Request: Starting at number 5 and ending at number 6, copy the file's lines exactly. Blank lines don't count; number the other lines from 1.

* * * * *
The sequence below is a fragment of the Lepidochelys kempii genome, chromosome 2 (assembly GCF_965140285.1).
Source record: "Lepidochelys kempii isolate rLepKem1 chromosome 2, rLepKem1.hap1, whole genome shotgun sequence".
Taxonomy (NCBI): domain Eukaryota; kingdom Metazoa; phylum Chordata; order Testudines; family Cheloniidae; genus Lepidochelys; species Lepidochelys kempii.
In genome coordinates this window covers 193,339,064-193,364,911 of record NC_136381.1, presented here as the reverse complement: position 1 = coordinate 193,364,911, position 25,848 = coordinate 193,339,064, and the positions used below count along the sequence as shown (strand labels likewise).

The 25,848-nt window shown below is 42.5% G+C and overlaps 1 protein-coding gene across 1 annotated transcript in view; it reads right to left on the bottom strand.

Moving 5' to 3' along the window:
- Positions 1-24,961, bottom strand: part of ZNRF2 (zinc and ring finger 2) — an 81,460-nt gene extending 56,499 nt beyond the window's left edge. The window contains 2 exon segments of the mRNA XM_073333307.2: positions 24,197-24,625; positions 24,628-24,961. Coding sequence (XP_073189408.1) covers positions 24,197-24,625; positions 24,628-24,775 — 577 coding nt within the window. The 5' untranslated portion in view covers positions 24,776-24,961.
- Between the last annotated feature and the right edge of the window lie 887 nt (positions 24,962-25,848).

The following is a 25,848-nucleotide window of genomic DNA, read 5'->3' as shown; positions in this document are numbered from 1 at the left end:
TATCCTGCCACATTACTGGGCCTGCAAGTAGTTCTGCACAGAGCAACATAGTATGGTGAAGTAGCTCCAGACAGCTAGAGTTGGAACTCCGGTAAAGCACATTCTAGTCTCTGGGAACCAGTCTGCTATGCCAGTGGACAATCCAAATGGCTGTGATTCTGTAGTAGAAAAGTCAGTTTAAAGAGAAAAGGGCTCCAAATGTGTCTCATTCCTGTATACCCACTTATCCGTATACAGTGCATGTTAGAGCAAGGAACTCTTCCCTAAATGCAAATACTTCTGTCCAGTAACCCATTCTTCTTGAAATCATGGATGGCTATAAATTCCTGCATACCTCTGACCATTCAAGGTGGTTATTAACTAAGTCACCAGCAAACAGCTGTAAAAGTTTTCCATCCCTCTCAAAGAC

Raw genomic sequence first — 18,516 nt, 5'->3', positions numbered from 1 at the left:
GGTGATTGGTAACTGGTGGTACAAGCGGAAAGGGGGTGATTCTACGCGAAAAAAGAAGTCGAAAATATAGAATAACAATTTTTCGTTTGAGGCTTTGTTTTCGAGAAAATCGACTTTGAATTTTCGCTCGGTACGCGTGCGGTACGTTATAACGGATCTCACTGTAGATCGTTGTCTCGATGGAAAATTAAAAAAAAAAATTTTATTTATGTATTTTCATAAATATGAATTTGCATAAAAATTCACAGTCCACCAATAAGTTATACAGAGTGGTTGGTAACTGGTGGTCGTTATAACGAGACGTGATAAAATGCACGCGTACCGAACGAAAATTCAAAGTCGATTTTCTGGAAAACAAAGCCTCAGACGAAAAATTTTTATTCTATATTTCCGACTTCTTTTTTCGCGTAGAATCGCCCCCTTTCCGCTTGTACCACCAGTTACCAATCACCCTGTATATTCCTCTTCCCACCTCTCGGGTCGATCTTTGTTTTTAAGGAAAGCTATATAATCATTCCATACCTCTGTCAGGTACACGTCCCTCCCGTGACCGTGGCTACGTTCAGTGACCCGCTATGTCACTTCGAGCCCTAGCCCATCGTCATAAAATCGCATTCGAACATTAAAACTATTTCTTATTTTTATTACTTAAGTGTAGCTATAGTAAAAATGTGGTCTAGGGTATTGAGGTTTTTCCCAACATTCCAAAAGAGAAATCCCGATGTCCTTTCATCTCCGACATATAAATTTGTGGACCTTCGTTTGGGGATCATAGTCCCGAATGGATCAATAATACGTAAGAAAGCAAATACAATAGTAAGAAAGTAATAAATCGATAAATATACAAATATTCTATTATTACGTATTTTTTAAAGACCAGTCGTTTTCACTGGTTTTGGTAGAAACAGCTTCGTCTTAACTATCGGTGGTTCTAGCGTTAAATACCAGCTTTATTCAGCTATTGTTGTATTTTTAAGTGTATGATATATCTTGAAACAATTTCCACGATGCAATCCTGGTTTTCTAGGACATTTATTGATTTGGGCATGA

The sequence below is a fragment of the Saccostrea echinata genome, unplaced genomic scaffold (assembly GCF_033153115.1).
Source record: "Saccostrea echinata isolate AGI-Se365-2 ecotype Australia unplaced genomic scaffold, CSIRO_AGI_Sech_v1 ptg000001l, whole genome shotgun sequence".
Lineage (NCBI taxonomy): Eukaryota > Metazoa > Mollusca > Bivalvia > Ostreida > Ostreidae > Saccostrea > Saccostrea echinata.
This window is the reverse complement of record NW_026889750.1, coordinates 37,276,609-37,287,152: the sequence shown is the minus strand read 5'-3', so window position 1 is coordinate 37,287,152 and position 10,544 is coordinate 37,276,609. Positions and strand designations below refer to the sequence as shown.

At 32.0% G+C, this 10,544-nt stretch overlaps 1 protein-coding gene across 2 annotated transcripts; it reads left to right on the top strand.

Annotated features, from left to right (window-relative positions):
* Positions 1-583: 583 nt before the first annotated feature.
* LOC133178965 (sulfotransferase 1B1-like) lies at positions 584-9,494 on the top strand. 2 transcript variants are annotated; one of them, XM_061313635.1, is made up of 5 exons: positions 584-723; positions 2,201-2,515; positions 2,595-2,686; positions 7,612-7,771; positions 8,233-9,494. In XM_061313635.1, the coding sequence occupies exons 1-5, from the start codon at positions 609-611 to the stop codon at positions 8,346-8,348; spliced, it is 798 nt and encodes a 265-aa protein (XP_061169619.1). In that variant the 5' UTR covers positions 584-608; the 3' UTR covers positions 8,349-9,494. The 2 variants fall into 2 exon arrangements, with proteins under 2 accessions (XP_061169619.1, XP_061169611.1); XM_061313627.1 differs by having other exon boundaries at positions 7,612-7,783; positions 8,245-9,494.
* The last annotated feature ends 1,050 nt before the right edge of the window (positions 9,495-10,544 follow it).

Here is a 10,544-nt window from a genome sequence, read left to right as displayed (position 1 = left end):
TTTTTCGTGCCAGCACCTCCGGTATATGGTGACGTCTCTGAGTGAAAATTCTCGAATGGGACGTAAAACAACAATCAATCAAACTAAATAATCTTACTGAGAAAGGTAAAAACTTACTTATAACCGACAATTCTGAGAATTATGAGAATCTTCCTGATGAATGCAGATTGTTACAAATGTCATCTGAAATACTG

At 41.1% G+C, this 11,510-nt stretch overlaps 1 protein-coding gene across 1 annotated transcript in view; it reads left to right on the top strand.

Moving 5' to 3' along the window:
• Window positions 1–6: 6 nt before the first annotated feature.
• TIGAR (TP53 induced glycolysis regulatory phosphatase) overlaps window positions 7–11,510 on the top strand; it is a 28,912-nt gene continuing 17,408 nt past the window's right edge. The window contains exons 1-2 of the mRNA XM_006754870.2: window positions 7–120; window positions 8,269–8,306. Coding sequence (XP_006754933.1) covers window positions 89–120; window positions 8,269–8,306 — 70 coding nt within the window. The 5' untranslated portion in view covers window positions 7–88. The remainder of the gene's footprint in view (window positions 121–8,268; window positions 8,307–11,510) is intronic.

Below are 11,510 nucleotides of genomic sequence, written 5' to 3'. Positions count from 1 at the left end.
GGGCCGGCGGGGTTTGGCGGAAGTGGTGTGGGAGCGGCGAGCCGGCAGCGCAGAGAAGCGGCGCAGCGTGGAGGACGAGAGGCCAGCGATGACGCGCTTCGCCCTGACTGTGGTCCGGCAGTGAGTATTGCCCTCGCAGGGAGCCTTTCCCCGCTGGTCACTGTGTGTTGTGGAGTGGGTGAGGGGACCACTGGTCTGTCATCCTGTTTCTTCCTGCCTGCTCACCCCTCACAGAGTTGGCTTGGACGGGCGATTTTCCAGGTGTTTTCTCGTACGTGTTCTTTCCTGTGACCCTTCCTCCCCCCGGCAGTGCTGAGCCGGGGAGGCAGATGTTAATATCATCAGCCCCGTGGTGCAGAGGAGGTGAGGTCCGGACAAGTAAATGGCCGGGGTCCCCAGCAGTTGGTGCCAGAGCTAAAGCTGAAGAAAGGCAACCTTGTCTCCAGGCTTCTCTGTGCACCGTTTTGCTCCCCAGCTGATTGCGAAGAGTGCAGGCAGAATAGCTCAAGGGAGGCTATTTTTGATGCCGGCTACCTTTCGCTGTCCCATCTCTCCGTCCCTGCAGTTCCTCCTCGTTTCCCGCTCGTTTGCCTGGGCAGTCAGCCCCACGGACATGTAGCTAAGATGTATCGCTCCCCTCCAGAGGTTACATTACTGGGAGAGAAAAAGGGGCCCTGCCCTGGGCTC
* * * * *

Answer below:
The 25,848-nt window shown below is 42.5% G+C and overlaps 1 protein-coding gene across 1 annotated transcript in view; it reads right to left on the bottom strand.

Moving 5' to 3' along the window: